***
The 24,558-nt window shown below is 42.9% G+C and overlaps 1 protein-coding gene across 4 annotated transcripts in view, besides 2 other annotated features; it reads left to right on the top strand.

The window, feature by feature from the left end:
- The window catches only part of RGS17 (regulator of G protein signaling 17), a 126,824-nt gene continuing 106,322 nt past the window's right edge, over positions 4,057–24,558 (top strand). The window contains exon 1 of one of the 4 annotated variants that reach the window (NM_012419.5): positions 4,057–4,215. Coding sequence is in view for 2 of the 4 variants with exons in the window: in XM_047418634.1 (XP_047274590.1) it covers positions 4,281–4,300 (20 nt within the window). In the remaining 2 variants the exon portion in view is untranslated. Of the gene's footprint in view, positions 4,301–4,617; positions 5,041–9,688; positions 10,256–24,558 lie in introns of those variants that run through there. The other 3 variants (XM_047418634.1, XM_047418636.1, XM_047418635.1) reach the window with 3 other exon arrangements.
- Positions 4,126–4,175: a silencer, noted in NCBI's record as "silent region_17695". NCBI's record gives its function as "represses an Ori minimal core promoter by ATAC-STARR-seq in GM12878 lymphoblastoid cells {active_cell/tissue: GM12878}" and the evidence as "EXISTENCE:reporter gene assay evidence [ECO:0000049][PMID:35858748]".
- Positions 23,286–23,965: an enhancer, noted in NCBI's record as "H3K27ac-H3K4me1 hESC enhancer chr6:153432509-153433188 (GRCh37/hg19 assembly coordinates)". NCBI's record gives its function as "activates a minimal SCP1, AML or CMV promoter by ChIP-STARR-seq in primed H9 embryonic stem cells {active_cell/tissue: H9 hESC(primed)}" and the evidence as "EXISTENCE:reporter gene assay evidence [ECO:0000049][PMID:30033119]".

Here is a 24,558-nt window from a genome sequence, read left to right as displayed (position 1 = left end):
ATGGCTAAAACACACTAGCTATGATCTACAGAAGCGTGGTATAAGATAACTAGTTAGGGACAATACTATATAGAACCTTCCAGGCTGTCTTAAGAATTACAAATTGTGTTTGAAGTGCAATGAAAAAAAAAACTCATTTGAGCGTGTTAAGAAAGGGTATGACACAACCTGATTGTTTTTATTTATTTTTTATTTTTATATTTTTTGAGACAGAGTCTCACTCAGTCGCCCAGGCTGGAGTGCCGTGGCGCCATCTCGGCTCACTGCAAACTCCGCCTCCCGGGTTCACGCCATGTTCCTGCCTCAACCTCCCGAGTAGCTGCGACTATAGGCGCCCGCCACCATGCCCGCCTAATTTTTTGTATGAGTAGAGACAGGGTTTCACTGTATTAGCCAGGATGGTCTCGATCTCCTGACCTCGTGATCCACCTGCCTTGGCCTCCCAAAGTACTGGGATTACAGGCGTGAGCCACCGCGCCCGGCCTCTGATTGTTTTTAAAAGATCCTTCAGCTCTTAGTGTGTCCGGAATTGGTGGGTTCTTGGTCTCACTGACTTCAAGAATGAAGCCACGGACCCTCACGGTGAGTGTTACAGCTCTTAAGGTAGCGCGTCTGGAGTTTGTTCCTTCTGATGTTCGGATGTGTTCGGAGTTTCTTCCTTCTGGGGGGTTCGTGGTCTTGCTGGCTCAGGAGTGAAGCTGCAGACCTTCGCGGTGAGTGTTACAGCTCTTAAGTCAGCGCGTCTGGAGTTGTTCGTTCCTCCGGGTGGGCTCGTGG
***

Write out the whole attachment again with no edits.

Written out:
The 24,558-nt window shown below is 42.9% G+C and overlaps 1 protein-coding gene across 4 annotated transcripts in view, besides 2 other annotated features; it reads left to right on the top strand.

The window, feature by feature from the left end:
- The window catches only part of RGS17 (regulator of G protein signaling 17), a 126,824-nt gene continuing 106,322 nt past the window's right edge, over positions 4,057–24,558 (top strand). The window contains exon 1 of one of the 4 annotated variants that reach the window (NM_012419.5): positions 4,057–4,215. Coding sequence is in view for 2 of the 4 variants with exons in the window: in XM_047418634.1 (XP_047274590.1) it covers positions 4,281–4,300 (20 nt within the window). In the remaining 2 variants the exon portion in view is untranslated. Of the gene's footprint in view, positions 4,301–4,617; positions 5,041–9,688; positions 10,256–24,558 lie in introns of those variants that run through there. The other 3 variants (XM_047418634.1, XM_047418636.1, XM_047418635.1) reach the window with 3 other exon arrangements.
- Positions 4,126–4,175: a silencer, noted in NCBI's record as "silent region_17695". NCBI's record gives its function as "represses an Ori minimal core promoter by ATAC-STARR-seq in GM12878 lymphoblastoid cells {active_cell/tissue: GM12878}" and the evidence as "EXISTENCE:reporter gene assay evidence [ECO:0000049][PMID:35858748]".
- Positions 23,286–23,965: an enhancer, noted in NCBI's record as "H3K27ac-H3K4me1 hESC enhancer chr6:153432509-153433188 (GRCh37/hg19 assembly coordinates)". NCBI's record gives its function as "activates a minimal SCP1, AML or CMV promoter by ChIP-STARR-seq in primed H9 embryonic stem cells {active_cell/tissue: H9 hESC(primed)}" and the evidence as "EXISTENCE:reporter gene assay evidence [ECO:0000049][PMID:30033119]".

Here is a 24,558-nt window from a genome sequence, read left to right as displayed (position 1 = left end):
ATGGCTAAAACACACTAGCTATGATCTACAGAAGCGTGGTATAAGATAACTAGTTAGGGACAATACTATATAGAACCTTCCAGGCTGTCTTAAGAATTACAAATTGTGTTTGAAGTGCAATGAAAAAAAAAACTCATTTGAGCGTGTTAAGAAAGGGTATGACACAACCTGATTGTTTTTATTTATTTTTTATTTTTATATTTTTTGAGACAGAGTCTCACTCAGTCGCCCAGGCTGGAGTGCCGTGGCGCCATCTCGGCTCACTGCAAACTCCGCCTCCCGGGTTCACGCCATGTTCCTGCCTCAACCTCCCGAGTAGCTGCGACTATAGGCGCCCGCCACCATGCCCGCCTAATTTTTTGTATGAGTAGAGACAGGGTTTCACTGTATTAGCCAGGATGGTCTCGATCTCCTGACCTCGTGATCCACCTGCCTTGGCCTCCCAAAGTACTGGGATTACAGGCGTGAGCCACCGCGCCCGGCCTCTGATTGTTTTTAAAAGATCCTTCAGCTCTTAGTGTGTCCGGAATTGGTGGGTTCTTGGTCTCACTGACTTCAAGAATGAAGCCACGGACCCTCACGGTGAGTGTTACAGCTCTTAAGGTAGCGCGTCTGGAGTTTGTTCCTTCTGATGTTCGGATGTGTTCGGAGTTTCTTCCTTCTGGGGGGTTCGTGGTCTTGCTGGCTCAGGAGTGAAGCTGCAGACCTTCGCGGTGAGTGTTACAGCTCTTAAGTCAGCGCGTCTGGAGTTGTTCGTTCCTCCGGGTGGGCTCGTGG